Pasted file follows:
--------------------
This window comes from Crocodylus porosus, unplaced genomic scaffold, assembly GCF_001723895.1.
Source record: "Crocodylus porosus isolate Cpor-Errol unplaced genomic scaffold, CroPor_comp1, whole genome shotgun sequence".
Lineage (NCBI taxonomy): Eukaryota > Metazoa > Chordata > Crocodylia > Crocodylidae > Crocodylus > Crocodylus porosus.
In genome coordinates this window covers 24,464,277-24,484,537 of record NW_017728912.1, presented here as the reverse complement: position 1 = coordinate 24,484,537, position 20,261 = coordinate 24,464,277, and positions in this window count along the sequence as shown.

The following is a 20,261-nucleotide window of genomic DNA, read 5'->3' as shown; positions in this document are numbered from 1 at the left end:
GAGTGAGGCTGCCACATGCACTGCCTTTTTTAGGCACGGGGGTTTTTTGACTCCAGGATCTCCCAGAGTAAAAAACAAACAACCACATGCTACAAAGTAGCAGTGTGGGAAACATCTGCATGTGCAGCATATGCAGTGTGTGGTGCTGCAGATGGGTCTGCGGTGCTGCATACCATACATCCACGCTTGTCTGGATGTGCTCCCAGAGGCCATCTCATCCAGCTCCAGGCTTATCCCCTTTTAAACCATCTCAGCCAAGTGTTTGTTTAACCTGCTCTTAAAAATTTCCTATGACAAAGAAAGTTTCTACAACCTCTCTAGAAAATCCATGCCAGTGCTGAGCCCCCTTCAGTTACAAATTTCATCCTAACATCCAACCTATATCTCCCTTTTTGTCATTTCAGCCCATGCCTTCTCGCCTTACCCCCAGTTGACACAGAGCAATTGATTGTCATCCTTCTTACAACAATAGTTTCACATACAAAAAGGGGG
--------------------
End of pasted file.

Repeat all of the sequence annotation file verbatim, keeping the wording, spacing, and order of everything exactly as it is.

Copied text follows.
This window comes from Crocodylus porosus, unplaced genomic scaffold, assembly GCF_001723895.1.
Source record: "Crocodylus porosus isolate Cpor-Errol unplaced genomic scaffold, CroPor_comp1, whole genome shotgun sequence".
Lineage (NCBI taxonomy): Eukaryota > Metazoa > Chordata > Crocodylia > Crocodylidae > Crocodylus > Crocodylus porosus.
In genome coordinates this window covers 24,464,277-24,484,537 of record NW_017728912.1, presented here as the reverse complement: position 1 = coordinate 24,484,537, position 20,261 = coordinate 24,464,277, and positions in this window count along the sequence as shown.

The following is a 20,261-nucleotide window of genomic DNA, read 5'->3' as shown; positions in this document are numbered from 1 at the left end:
GAGTGAGGCTGCCACATGCACTGCCTTTTTTAGGCACGGGGGTTTTTTGACTCCAGGATCTCCCAGAGTAAAAAACAAACAACCACATGCTACAAAGTAGCAGTGTGGGAAACATCTGCATGTGCAGCATATGCAGTGTGTGGTGCTGCAGATGGGTCTGCGGTGCTGCATACCATACATCCACGCTTGTCTGGATGTGCTCCCAGAGGCCATCTCATCCAGCTCCAGGCTTATCCCCTTTTAAACCATCTCAGCCAAGTGTTTGTTTAACCTGCTCTTAAAAATTTCCTATGACAAAGAAAGTTTCTACAACCTCTCTAGAAAATCCATGCCAGTGCTGAGCCCCCTTCAGTTACAAATTTCATCCTAACATCCAACCTATATCTCCCTTTTTGTCATTTCAGCCCATGCCTTCTCGCCTTACCCCCAGTTGACACAGAGCAATTGATTGTCATCCTTCTTACAACAATAGTTTCACATACAAAAAGGGGG